As the new Director of Public Prosecutions, Alison Saunders, takes up her post this month, it looks as if her appointment may herald positive moves within the parent abuse field.
As she drew near to the end of her term as London’s Chief Crown Prosecutor, Saunders spoke in an interview of the disturbing scale of abuse perpetuated by teens against their parents and seen in the courts, with news that more than 50 boys and girls aged 13 or under, and nearly 850 older juveniles have been prosecuted for domestic violence in the past three and a half years in London alone (includes parent abuse and teenage relationship abuse). This follows the publication of the findings of the Oxford University based research which found 1892 incidents of violence in the home (including damage to property) by 13 – 19 year olds reported to the Metropolitan police between 2009 and 2010 (and here). Saunders was at pains to state that such abuse was not confined to one section of society, but drew attention to the issue of nurturing as linked to the apparent growing lack of respect within families.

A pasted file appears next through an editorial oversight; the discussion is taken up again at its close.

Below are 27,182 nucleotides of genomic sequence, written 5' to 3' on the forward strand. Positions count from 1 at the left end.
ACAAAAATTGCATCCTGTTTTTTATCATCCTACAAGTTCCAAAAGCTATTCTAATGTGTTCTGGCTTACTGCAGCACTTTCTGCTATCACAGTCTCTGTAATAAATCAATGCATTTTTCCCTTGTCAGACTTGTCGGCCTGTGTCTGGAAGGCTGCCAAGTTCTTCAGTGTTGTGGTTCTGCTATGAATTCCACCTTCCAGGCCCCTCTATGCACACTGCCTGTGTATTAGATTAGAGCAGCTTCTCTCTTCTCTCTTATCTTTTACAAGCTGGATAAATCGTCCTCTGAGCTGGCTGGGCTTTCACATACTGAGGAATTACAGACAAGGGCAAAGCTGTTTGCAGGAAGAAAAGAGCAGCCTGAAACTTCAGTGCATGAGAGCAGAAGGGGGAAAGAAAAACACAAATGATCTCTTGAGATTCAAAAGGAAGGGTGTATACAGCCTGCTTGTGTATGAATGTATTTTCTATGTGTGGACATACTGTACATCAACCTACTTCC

Attention has been drawn elsewhere to the uphill struggle faced by Saunders, coming in to the post at this time of cuts across all services. She attracted some criticism overseeing thousands of prosecutions in the wake of the 2011 London riots, but has emphasised since that cases involving children’s violence towards their parents are considered carefully before proceeding to court; and she has made it clear that she will be giving significant attention to crimes of violence against women and girls. With alternative routes for young people within the justice system currently being explored, it is to be hoped that families can feel more encouraged to seek help through the police should it becomes necessary in the future.